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Response to Reviews “Long-term bioerosion” by Färber et al. Dear Professor Kitazato, We would like to thank you, Mr. William Kiene, and the anonymous reviewer for the very detailed and careful reviews. Please find attached our reply to your and the reviewers’ comments that were followed in most instances. Some minor corrections were also made during proofreading. Sincerely yours, Claudia Färber and coauthors
Editor Comments 1) You used micritic limestones and marbles. Does all the experimental blocks originate from Rhodes Island? Response: According to Bromley et al. 1990 the blocks were surplus material of the Greek building industry and their provenance is unknown. However, in the present context we do not consider this to be disadvantageous or relevant for the experimental design. 2) You found ecological succession of microboring by sponges. These sponge groups all live in Rhodes Island? If not, how many percentages of local sponges are repopulated on experimental blocks. Response: According to the editor’s comment we added information regarding the abundance of boring sponges at Rhodes and the Eastern Mediterranean Sea: Page 9, Line 17-21: “We distinguished C. cf. viridis, C. schmidtii, C. cf. celata morphospecies 1 and 2, and C. rhodensis as main producers of the observed bioerosion traces. When ignoring our second morphospecies of C. celata, the retrieved species represented 36 % of the diversity of the locally reported Clionaidae, or 50 % of the reported Cliona spp. for the Eastern Mediterranean (e.g. Evcen and Çinar, 2015; Vacelet et al., 2008). Apart from these, we assume that other sponges bioeroded the blocks as well, as evidenced by further rare spicules and by few traces that may have differed from the above, but from which no spicules could be extracted. This possibly includes Cliothosa hancocki (Topsent, 1888), which was reported together with C. viridis and C. rhodensis to be one of the most abundant sponges at Rhodes (Rützler and Bromley, 1981).”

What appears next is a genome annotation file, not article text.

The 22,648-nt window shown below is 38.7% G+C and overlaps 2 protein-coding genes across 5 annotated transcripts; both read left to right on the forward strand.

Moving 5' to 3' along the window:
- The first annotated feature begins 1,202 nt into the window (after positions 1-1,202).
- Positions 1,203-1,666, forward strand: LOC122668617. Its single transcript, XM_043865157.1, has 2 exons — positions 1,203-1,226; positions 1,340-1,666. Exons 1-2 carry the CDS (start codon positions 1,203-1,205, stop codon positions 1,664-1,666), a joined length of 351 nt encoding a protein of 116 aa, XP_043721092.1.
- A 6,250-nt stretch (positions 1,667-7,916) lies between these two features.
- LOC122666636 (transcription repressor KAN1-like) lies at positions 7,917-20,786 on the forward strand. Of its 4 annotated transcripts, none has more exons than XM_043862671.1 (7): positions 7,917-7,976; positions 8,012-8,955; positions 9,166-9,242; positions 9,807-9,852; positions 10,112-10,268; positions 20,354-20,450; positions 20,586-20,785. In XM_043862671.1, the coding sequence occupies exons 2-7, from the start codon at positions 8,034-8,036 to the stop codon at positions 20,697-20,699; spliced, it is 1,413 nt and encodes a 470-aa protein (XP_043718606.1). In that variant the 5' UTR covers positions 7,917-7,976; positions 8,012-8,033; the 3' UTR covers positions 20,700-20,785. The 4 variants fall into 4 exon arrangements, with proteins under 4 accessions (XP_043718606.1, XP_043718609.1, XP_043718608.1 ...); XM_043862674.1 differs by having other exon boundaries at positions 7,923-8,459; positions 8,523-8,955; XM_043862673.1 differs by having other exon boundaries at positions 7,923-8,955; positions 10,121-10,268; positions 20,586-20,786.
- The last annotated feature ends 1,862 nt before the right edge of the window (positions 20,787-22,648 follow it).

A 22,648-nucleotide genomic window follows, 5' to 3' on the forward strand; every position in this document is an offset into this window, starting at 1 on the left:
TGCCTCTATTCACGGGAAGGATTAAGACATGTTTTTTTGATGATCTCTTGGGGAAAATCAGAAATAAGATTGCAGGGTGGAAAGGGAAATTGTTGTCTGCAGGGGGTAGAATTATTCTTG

Review 1 (William Kiene) 1) Experimental design: It is not clear what the original sizes of the experimental blocks were. Surface area of the blocks is said to be 11 x 11 cm or more. Blocks have three dimensions. How were they deployed on the sea floor? The different lithologies of the blocks and variations in their deployment and size likely had significant influences on the results (such as the lack of colonization in the 4-year collection but 2 and 3 year blocks were colonized). This is referred to on Page 10, Lines 1-2, but some 1